Still so often seen as a sign of weakness, niceness and kindness can be helpful to your artistic work. The idea that you have to be ruthless in some ways, or visibly tough, or relentlessly claw your way to the top is becoming outdated, too. Being generous of spirit isn’t just for other people, either, it’s potentially helpful for you, too.

Similarly, the impulse to keep to yourself what you have learned is not only shameful; it is destructive. Anything you do not give freely and abundantly becomes lost to you.
— Annie Dillard, The Abundance: Narrative Essays, Old and New

In that vein, I’ve been thinking about my feelings for and of Ready Player One in anticipation of the upcoming film. There’s plenty of hate out there for it, as well as slavering affection, and it’d be easy to take a haughty or dismissive position for the things I found . . . less than ideal. Chris Isaac, writing for Tor offers a thoughtful perspective.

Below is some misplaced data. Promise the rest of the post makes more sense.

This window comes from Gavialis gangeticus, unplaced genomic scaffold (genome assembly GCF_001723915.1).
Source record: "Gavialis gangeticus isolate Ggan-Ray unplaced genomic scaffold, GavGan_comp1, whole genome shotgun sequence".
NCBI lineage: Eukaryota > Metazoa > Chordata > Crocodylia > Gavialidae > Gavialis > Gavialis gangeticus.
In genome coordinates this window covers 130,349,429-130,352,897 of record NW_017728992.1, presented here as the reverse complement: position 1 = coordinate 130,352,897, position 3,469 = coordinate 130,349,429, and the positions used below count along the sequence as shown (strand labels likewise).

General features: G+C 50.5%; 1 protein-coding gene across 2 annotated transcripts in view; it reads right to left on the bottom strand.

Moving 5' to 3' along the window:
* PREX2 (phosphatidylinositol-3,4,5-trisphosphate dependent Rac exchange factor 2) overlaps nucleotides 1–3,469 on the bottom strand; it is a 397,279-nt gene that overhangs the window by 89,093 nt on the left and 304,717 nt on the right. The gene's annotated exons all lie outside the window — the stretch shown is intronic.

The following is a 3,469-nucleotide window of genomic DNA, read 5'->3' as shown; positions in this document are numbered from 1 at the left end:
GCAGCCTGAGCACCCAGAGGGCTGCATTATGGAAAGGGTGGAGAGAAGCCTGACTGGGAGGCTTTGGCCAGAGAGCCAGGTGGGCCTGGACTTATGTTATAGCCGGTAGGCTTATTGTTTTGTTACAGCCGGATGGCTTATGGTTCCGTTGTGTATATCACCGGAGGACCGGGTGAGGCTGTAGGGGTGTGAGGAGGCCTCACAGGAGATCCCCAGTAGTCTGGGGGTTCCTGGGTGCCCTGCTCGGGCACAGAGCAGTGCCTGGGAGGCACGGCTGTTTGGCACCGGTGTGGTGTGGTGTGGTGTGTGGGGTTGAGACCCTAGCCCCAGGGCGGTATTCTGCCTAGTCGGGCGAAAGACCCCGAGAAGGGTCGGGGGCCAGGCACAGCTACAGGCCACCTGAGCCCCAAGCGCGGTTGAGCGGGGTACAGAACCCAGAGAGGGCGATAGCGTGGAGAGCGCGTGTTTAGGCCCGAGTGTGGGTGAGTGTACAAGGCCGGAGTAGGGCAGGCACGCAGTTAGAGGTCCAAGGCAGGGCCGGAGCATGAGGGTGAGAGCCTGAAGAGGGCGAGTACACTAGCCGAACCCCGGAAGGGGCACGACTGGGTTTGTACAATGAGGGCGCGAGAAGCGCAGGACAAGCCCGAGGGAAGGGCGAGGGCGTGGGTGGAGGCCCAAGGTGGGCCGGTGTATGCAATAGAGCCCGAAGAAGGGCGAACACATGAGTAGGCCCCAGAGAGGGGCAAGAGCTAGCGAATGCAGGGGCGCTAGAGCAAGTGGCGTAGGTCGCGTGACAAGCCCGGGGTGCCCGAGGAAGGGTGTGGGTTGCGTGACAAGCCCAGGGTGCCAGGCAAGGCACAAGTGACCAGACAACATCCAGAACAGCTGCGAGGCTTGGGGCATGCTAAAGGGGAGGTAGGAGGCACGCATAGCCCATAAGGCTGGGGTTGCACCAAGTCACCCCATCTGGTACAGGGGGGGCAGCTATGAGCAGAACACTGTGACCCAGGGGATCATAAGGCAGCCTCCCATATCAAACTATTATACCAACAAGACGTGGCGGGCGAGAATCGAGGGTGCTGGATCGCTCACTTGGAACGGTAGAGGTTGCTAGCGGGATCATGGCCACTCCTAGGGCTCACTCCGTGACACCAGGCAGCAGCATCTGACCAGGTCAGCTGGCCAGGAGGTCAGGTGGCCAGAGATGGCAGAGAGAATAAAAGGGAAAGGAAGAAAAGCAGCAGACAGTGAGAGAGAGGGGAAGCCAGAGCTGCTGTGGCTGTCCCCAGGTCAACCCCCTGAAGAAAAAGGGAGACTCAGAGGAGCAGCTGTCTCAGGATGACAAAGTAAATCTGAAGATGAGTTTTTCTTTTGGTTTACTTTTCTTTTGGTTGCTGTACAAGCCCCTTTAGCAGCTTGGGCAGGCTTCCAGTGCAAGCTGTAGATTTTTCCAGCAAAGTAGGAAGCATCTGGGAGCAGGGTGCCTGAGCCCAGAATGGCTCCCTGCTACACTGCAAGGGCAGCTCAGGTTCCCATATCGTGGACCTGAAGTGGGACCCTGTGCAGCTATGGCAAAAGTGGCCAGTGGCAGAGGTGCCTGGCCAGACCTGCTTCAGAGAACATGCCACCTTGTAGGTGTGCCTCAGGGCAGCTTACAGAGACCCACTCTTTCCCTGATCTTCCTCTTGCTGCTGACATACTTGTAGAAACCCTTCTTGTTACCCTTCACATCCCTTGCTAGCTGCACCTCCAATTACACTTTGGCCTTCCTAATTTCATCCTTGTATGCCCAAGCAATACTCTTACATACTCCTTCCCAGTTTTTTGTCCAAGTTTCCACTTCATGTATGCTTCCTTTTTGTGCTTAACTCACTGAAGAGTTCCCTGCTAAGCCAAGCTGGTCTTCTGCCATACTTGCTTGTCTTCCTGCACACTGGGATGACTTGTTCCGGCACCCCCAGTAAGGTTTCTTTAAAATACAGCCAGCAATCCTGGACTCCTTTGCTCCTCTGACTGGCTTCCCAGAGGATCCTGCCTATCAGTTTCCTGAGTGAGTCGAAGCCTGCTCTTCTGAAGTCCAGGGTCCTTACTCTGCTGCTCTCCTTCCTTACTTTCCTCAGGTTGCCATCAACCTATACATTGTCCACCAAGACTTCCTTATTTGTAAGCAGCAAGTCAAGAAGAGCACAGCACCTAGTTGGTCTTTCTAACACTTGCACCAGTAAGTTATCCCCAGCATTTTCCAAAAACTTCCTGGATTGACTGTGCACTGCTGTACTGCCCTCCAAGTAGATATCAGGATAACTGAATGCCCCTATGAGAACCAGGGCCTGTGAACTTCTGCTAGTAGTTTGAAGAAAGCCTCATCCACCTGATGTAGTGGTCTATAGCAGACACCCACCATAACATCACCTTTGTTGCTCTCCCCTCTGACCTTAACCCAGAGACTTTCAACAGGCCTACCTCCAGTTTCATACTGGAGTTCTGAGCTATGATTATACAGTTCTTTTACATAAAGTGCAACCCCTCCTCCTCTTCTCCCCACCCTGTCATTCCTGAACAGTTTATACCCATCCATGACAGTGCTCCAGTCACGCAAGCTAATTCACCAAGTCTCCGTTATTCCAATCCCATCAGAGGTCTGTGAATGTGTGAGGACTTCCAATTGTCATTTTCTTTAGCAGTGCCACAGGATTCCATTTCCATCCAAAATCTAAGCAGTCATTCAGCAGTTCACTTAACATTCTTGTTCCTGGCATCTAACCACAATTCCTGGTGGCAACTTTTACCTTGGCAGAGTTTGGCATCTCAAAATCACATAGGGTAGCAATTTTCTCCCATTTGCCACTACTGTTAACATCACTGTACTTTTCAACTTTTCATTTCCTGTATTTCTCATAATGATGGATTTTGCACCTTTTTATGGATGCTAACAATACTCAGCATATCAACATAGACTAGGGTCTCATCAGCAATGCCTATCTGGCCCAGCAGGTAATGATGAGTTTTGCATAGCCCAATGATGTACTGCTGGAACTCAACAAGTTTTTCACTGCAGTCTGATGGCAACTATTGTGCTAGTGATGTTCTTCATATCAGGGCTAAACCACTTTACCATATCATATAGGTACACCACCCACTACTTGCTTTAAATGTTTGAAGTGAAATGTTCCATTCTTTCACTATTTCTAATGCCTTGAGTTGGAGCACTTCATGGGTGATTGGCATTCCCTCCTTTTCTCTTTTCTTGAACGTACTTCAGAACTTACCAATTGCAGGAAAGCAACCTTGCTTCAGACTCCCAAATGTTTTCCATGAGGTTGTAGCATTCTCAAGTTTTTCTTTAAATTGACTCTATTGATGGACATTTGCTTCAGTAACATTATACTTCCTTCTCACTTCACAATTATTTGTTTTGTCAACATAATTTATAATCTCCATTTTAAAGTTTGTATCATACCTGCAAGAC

Why So Much Backlash? Ready Player One is Basically Twilight for Nerds

Lindsey Ellis does the same for the Twilight series, and you could do so much worse than viewing all her videos.

So give it away, no hoarding. Not “don’t get paid,” but “share the secrets.” Austin Kleon advocates pretty much this thing on his site and in his books.

Reconsider how much we should trash works that we don’t resonate with, rather than considering why they work—or don’t—for us.

The zeitgeist is telling me the world has been moving in a meaner direction (by which I think I mean the structures of power) for some time, and it seems right to be part of the wave pushing back against it.